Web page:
4. Partial stitches Now, I’ve nothing against complete crosses, but sometimes it’s nice to be able to get a bit more detailed in a cross stitch you’re designing. Or you may have come across partial stitches in a purchased pattern and aren’t sure what to do. Dare these stitches in both your designing and your stitching and you’ll see what a difference it can make. The deal with partial stitches (also called half stitches) is that, almost always, it is actually a ¾ stitch and a ¼ stitch (see picture below). How it should be split (which colour gets ¾, which ¼) is usualy left up to you. In most cases, I go by gut judgement on which colour “deserves” the ¾ more. Is it a small detail fragment against a background colour? Givethe 3/4 to the detail. The one place when you can potentially make it really half stitches and balance them out is when there’s a backstitch running across the middle, however that usually isn’t great for keeping overall thread coverage even.

Cross Stitch Samples
A. Full cross stitch; 1/4 stitch in one direction; 1/4 stitch in another direction; 3/4 stitch where the “half is the top stitch; 3/4 stitch where the “half” is the bottom stitch. B. Showing a complete cross with the two partial stitches in different halves. C. Two 1/4 stitches, where a backstitch could be used to divide them.

5. Backstitch Backstitch is one of those weird little stitches for me. Save working it for last, as you can seriously pull it out of whack if you try doing it as you’re going. Often when I finish all the cross stitches, I wind up liking it so much that I’m not sure the backstitching will add anything to it – usually I’m wrong. Backstitch is a two-step forwards, one-step back stitch – you travel forward underneath the fabric and make the stitch on top of the fabric go backward. Then you travel forwards to the front of the next stitch underneath. You’re probably tempted, as I am, to mix back stitch with running stitch just to save time and threads (ie. Do every second stitch forwards). WITHSTAND THE TEMPTATION (sorry for the all caps – I’m on a diet). Doing so gives your lines a dash-like appearance. Backstitch all the way – it can be tedious, but it really does look better.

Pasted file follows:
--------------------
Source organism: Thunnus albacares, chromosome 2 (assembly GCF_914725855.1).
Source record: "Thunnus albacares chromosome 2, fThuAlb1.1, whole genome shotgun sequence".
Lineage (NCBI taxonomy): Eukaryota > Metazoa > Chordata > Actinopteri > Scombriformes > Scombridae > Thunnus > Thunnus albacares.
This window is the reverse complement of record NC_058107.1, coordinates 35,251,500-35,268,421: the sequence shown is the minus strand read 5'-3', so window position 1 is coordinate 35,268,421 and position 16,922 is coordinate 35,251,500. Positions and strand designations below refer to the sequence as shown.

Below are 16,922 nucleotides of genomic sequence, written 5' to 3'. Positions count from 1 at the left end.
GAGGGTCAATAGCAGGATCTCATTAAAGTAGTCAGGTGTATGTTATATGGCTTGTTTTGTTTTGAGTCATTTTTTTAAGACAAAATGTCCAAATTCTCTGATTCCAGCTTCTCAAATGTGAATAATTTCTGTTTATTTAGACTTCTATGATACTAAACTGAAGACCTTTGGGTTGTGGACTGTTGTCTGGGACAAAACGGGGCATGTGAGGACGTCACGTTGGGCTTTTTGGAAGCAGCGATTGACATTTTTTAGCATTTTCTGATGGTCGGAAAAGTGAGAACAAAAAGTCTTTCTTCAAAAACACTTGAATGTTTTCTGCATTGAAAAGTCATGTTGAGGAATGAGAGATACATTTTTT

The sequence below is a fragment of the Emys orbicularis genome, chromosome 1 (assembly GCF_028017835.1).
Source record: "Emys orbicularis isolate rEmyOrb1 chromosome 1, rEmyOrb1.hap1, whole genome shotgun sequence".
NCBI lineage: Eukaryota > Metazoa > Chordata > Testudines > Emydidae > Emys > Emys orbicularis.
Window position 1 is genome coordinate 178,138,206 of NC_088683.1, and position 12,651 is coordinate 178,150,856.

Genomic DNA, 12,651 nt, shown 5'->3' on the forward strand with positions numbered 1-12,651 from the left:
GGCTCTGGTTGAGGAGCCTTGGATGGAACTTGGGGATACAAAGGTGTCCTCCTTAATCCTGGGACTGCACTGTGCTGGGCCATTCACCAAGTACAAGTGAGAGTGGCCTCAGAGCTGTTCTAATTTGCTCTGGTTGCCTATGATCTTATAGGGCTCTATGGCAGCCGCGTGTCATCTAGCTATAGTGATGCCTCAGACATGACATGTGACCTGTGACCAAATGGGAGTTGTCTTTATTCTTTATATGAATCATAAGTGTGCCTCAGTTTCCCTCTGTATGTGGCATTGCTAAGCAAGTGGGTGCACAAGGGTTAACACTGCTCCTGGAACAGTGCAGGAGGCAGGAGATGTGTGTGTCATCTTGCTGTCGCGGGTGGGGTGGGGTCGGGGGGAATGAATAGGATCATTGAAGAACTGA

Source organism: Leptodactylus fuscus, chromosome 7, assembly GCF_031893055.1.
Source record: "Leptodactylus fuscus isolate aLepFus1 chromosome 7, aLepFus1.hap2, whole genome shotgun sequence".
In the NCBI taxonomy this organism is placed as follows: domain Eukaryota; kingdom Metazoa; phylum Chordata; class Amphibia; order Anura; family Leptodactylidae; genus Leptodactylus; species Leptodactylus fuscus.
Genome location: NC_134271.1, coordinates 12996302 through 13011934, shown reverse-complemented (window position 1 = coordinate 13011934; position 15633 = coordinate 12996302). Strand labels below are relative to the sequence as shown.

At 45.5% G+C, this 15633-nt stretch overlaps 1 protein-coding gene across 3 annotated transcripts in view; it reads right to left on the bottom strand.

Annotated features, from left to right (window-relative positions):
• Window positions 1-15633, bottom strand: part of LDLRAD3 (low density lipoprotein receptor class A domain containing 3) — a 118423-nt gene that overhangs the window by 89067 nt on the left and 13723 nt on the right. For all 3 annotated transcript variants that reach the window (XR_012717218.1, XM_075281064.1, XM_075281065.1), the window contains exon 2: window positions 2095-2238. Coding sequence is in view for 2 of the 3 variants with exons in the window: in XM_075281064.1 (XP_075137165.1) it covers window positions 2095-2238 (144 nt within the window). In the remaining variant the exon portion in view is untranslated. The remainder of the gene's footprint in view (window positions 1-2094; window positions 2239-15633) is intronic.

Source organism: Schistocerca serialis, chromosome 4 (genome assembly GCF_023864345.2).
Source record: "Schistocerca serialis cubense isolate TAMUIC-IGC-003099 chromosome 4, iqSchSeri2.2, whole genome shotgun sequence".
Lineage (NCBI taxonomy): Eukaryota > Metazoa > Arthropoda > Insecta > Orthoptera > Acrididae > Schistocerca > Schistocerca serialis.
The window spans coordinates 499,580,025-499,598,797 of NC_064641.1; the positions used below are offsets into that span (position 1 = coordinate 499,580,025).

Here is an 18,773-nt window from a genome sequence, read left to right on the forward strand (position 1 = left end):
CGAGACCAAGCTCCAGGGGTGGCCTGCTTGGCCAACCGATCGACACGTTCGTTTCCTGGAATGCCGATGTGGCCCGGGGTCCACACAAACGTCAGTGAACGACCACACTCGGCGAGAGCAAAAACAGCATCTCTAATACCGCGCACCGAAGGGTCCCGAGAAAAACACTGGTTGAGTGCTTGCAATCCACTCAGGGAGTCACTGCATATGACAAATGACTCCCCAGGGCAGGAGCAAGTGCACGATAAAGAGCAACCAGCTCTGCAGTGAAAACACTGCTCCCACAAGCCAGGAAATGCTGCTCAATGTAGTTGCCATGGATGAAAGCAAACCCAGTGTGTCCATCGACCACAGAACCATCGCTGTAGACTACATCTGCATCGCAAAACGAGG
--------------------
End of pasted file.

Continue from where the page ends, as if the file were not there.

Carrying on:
6. Give linen a shot Fabric choice for cross stitch usually comes down to Aida or linen but do not be fooled. The world is your oyster with a wonderful little thing called Waste Canvas. But first, lets get Aida and linen out of the way. Aida is the beginners fabric of choice, having nifty little holes making perfect little squares. You can start with a large count (eg 12) but I’d use three strands of floss for good coverage. Go down to a 14 or 16 to make your work finer (and smaller). Use two strands for those. Linen comes in two general types: evenweave and, well, linen. Evenweave is – surprise,  surprise – even, while in linen the threads making up the fabric vary in size and sometimes have big lumps (slubs). Evenweave is easier for linen n00bs and gives very even stitches, while linen throws in a bit of variety to the stitch size. To stitch on linen, you normally stitch “over two”meaning making the cross over two threads in the fabric. An easy way to do this quickly is to learn to look for the leading strand. This is where one of the vertical threads goes over the horizontal one. If you always stitch with that on the upper right of the hole you’re using, you’ll find your eye naturally slips to the right spot without having to count the two threads. Also, stitching there stops your floss from slipping under the weft. Connie describes it a bit more here.